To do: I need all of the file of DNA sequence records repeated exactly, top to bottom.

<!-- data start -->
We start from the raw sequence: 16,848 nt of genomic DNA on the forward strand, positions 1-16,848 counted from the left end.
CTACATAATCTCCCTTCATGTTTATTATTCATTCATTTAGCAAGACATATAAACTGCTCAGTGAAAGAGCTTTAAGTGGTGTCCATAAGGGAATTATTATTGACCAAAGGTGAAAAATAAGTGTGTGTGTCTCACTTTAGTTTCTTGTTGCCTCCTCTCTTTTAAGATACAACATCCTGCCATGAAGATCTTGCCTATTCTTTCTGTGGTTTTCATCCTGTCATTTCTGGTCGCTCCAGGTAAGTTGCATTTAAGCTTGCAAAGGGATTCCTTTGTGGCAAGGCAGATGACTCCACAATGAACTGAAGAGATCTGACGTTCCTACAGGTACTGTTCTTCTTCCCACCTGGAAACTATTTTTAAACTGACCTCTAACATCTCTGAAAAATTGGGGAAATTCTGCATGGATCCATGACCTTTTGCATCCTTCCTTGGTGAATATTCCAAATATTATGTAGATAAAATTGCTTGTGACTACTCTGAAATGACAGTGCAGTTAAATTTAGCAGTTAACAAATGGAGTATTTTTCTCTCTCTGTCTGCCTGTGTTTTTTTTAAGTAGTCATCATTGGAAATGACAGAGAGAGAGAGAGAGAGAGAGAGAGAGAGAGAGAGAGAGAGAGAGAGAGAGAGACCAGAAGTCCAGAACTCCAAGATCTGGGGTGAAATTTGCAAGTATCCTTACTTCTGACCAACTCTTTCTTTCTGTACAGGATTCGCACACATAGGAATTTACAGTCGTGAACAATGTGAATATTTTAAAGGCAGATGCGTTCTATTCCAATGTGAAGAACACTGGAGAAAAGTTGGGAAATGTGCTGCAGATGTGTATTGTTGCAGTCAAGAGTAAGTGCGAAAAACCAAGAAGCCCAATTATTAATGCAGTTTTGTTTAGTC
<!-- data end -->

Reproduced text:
We start from the raw sequence: 16,848 nt of genomic DNA on the forward strand, positions 1-16,848 counted from the left end.
CTACATAATCTCCCTTCATGTTTATTATTCATTCATTTAGCAAGACATATAAACTGCTCAGTGAAAGAGCTTTAAGTGGTGTCCATAAGGGAATTATTATTGACCAAAGGTGAAAAATAAGTGTGTGTGTCTCACTTTAGTTTCTTGTTGCCTCCTCTCTTTTAAGATACAACATCCTGCCATGAAGATCTTGCCTATTCTTTCTGTGGTTTTCATCCTGTCATTTCTGGTCGCTCCAGGTAAGTTGCATTTAAGCTTGCAAAGGGATTCCTTTGTGGCAAGGCAGATGACTCCACAATGAACTGAAGAGATCTGACGTTCCTACAGGTACTGTTCTTCTTCCCACCTGGAAACTATTTTTAAACTGACCTCTAACATCTCTGAAAAATTGGGGAAATTCTGCATGGATCCATGACCTTTTGCATCCTTCCTTGGTGAATATTCCAAATATTATGTAGATAAAATTGCTTGTGACTACTCTGAAATGACAGTGCAGTTAAATTTAGCAGTTAACAAATGGAGTATTTTTCTCTCTCTGTCTGCCTGTGTTTTTTTTAAGTAGTCATCATTGGAAATGACAGAGAGAGAGAGAGAGAGAGAGAGAGAGAGAGAGAGAGAGAGAGAGAGAGAGAGACCAGAAGTCCAGAACTCCAAGATCTGGGGTGAAATTTGCAAGTATCCTTACTTCTGACCAACTCTTTCTTTCTGTACAGGATTCGCACACATAGGAATTTACAGTCGTGAACAATGTGAATATTTTAAAGGCAGATGCGTTCTATTCCAATGTGAAGAACACTGGAGAAAAGTTGGGAAATGTGCTGCAGATGTGTATTGTTGCAGTCAAGAGTAAGTGCGAAAAACCAAGAAGCCCAATTATTAATGCAGTTTTGTTTAGTC